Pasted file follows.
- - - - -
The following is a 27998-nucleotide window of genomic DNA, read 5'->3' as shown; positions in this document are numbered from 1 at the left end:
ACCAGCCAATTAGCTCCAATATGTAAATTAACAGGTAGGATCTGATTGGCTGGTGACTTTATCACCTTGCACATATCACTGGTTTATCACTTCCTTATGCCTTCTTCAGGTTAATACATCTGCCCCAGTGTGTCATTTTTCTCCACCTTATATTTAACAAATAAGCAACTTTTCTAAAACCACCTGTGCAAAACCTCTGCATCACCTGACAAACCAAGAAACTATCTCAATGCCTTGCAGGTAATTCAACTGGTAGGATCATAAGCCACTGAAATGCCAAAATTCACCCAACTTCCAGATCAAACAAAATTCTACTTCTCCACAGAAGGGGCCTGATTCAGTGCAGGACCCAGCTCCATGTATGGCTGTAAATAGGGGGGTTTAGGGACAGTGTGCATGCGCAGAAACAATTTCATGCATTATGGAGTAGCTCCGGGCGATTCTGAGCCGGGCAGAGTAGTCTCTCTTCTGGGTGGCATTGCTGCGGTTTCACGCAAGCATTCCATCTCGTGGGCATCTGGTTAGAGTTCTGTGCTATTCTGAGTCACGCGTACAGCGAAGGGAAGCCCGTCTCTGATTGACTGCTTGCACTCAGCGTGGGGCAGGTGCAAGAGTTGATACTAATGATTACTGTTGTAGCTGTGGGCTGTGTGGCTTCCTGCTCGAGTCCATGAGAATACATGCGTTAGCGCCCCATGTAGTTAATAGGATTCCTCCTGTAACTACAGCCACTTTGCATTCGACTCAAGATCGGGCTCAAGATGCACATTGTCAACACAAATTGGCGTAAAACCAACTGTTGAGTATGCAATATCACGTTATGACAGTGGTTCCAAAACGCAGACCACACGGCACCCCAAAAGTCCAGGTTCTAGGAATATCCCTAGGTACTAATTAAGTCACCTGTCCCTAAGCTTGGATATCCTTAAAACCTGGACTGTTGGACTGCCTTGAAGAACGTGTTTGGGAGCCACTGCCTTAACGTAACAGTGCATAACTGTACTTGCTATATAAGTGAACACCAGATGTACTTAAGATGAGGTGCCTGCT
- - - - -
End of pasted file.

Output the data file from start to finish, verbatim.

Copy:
The following is a 27998-nucleotide window of genomic DNA, read 5'->3' as shown; positions in this document are numbered from 1 at the left end:
ACCAGCCAATTAGCTCCAATATGTAAATTAACAGGTAGGATCTGATTGGCTGGTGACTTTATCACCTTGCACATATCACTGGTTTATCACTTCCTTATGCCTTCTTCAGGTTAATACATCTGCCCCAGTGTGTCATTTTTCTCCACCTTATATTTAACAAATAAGCAACTTTTCTAAAACCACCTGTGCAAAACCTCTGCATCACCTGACAAACCAAGAAACTATCTCAATGCCTTGCAGGTAATTCAACTGGTAGGATCATAAGCCACTGAAATGCCAAAATTCACCCAACTTCCAGATCAAACAAAATTCTACTTCTCCACAGAAGGGGCCTGATTCAGTGCAGGACCCAGCTCCATGTATGGCTGTAAATAGGGGGGTTTAGGGACAGTGTGCATGCGCAGAAACAATTTCATGCATTATGGAGTAGCTCCGGGCGATTCTGAGCCGGGCAGAGTAGTCTCTCTTCTGGGTGGCATTGCTGCGGTTTCACGCAAGCATTCCATCTCGTGGGCATCTGGTTAGAGTTCTGTGCTATTCTGAGTCACGCGTACAGCGAAGGGAAGCCCGTCTCTGATTGACTGCTTGCACTCAGCGTGGGGCAGGTGCAAGAGTTGATACTAATGATTACTGTTGTAGCTGTGGGCTGTGTGGCTTCCTGCTCGAGTCCATGAGAATACATGCGTTAGCGCCCCATGTAGTTAATAGGATTCCTCCTGTAACTACAGCCACTTTGCATTCGACTCAAGATCGGGCTCAAGATGCACATTGTCAACACAAATTGGCGTAAAACCAACTGTTGAGTATGCAATATCACGTTATGACAGTGGTTCCAAAACGCAGACCACACGGCACCCCAAAAGTCCAGGTTCTAGGAATATCCCTAGGTACTAATTAAGTCACCTGTCCCTAAGCTTGGATATCCTTAAAACCTGGACTGTTGGACTGCCTTGAAGAACGTGTTTGGGAGCCACTGCCTTAACGTAACAGTGCATAACTGTACTTGCTATATAAGTGAACACCAGATGTACTTAAGATGAGGTGCCTGCT